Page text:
Essential oils have made a big slash in the wellness market this year — but for newcomers, the lightweight, aromatic oils can be overwhelming.
That's why we've rounded up what you need to know, including what oils help treat what, how you can use oils and safety tips for using them correctly.
What they treat
One of the therapeutic benefits oils can provide is stress and anxiety relief. Essential oil company Edens Garden sells several calming blends, including Worry Less, which combines lavender, ylang ylang, frankincense and more (5ml, $9.95).
For sleep aid, Amy Galper, a certified aromatherapist and co-director and founder of the New York Institute of Aromatic Studies, suggests using lavender, frankincense and clary sage. You can use one of these oils or combine a few of them together to make an oil blend. Many oil companies provide pre-blended oils, like Edens Garden, which provides a sleep blend of lavender, chamomile and other oils called Good Night (5ml, $7.95).
Trying to prevent a cold? Galper says eucalyptus, peppermint and rosemary can do the trick. doTERRA sells a immune-boosting blend called On Guard (15ml, $42.67).
To soothe muscle aches, try rubbing peppermint, ginger and orange oils into the problem area. Young Living oil company also provides a blend called PanAway that is formulated for tired muscles (5ml, $47.70).
Tea tree oil is known as an effective acne treatment. The Body Shop uses tea tree oil in their Tea Tree Skin Clearing Facial Wash (8.4 fl oz, $14), and Plantlife uses a variety of essential oils in their line of aromatherapy soaps.
How to use them
There are two methods of oil use: topical and aromatic.
Diffusers can be used for the aromatic method, which uses water to quickly disperse the oil into the air. This method has the strongest effect on your emotions and respiratory system, according to Galper.
Diffusers range in size, style and price. Edens Garden's Ceramic Ultrasonic Diffuser ($49.95) is a great, easy-to-use starter diffuser that blends nicely into home decor. doTERRA's Lumo Diffuser ($93.33) adds a bit more, with different colored LED light options.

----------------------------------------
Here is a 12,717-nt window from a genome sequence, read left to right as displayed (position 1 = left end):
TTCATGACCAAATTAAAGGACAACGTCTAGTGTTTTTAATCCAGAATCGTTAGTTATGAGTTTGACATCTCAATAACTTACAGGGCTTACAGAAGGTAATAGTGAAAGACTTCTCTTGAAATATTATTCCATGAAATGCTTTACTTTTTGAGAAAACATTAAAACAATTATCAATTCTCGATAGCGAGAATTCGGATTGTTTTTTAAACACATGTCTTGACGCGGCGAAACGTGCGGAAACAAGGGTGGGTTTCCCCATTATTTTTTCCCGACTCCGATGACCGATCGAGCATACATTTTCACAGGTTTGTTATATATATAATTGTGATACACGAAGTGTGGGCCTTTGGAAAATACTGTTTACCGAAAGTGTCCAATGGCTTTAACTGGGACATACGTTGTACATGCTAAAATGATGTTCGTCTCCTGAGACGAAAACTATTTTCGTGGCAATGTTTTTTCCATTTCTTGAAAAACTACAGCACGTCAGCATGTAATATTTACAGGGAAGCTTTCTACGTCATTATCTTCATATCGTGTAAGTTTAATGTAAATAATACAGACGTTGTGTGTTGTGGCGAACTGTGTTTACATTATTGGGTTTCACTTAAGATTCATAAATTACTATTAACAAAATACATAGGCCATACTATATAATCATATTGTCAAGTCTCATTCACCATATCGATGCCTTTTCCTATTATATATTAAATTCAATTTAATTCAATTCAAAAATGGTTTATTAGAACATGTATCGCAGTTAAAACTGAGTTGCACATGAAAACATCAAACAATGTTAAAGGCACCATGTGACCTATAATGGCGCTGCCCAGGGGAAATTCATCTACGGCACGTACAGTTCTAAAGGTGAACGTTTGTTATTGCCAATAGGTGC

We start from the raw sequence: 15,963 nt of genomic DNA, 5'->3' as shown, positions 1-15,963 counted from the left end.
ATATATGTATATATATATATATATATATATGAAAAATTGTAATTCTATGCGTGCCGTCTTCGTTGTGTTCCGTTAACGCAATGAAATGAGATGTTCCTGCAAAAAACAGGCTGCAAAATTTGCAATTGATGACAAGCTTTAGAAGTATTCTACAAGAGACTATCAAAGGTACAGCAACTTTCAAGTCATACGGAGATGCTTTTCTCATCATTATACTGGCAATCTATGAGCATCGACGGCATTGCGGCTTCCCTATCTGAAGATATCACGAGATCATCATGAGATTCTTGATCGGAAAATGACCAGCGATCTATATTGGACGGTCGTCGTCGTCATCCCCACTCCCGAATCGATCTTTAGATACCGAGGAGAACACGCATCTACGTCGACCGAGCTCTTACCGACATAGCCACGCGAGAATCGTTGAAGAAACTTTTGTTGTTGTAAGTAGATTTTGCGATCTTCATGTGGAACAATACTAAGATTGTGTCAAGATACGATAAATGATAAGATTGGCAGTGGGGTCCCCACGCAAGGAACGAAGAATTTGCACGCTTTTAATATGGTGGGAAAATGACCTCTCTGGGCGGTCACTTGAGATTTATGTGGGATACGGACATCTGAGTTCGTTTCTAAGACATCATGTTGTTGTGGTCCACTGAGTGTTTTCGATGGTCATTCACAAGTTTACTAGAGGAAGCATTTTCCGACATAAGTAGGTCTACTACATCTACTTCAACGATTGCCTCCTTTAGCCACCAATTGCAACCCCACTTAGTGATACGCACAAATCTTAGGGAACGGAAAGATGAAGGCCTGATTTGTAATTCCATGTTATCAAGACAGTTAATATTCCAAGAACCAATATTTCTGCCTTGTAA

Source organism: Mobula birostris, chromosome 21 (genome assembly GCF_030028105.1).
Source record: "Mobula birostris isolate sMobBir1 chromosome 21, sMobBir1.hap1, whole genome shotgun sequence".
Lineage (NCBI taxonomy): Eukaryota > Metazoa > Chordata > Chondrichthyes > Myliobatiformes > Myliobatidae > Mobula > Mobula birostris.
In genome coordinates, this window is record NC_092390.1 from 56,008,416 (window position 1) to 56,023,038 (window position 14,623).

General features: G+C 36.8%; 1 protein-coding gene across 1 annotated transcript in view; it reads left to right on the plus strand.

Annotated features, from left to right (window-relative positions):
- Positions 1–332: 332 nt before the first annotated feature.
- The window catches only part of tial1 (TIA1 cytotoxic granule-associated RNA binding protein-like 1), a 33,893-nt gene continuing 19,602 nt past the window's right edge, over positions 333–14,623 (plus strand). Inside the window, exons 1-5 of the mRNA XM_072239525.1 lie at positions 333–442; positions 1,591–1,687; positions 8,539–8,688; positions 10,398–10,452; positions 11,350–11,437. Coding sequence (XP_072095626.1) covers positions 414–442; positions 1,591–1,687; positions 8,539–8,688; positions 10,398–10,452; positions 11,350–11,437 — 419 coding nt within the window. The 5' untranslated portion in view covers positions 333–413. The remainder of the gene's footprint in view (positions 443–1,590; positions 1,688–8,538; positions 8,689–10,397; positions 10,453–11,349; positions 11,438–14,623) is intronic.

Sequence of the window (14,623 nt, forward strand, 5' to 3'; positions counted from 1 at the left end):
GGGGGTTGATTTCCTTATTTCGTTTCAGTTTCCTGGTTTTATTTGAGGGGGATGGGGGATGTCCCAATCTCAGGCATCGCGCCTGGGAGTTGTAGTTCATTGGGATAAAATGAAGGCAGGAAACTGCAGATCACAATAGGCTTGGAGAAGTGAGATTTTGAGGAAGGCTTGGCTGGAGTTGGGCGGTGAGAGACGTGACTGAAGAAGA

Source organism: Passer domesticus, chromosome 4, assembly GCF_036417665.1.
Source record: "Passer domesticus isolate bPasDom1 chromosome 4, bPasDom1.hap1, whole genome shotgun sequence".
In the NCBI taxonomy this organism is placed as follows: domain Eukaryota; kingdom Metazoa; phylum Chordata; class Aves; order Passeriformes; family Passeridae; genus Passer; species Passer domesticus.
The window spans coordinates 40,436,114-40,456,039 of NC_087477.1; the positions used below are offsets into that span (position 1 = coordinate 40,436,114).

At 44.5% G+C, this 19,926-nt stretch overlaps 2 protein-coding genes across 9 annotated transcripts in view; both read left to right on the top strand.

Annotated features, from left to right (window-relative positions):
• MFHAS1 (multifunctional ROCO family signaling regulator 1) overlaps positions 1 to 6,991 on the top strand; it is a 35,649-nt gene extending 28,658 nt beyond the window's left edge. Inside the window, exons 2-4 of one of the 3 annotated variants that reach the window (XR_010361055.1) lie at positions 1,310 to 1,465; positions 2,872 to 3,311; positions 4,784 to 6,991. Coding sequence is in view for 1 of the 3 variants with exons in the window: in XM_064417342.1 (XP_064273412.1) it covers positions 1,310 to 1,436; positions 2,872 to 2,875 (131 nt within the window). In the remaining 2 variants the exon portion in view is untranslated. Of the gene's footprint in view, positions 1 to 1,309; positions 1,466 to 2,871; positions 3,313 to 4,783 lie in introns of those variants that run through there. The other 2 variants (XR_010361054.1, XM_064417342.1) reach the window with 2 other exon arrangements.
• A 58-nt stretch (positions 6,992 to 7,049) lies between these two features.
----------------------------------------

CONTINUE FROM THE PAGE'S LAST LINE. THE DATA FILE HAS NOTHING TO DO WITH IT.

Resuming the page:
The oils can also be used topically by rubbing them into your skin. This is particularly useful for localized treatments such as burns or skincare as it provides a physiological effect.
10% of essential oils get into your skin, according to Lora Cantele, a registered aromatherapist and executive director of the Alliance of International Aromatherapists, and the rest can be inhaled, providing a dual benefit.
What to avoid
Cantele has two key rules for topical newcomers: Never use them "neat" (meaning without a lotion or carrier oil such as coconut oil to dilute them) and make sure to use proper dilutions (generally, one and a half drops of oil per teaspoons of lotion or carrier oil).
Galper adds that users should not use photosensitive oils, especially citrus oils like bergamot, in direct sunlight as they can cause a skin reaction. If you ever experience a skin reaction to an oil, she suggests cleaning it away with a fatty oil like olive oil as opposed to water.
Cantele also warns against using essential oils on or near the face of children under 7, and says to never use on children under the age of 2 unless working with a professional.
As far as diffusing safety, Cantele says you don't need to run a diffuser all day.
"The rule of diffusing is to do 20 to 30 minutes on and then take an hour or two off," she explains. “Any time you use a diffuser, you get nose blind after about 20 to 30 mins anyway, and running a diffuser for longer than 20 minutes isn’t going to be any more therapeutic and could be damaging to people with compromised systems."
She also advised against ever ingesting essential oils.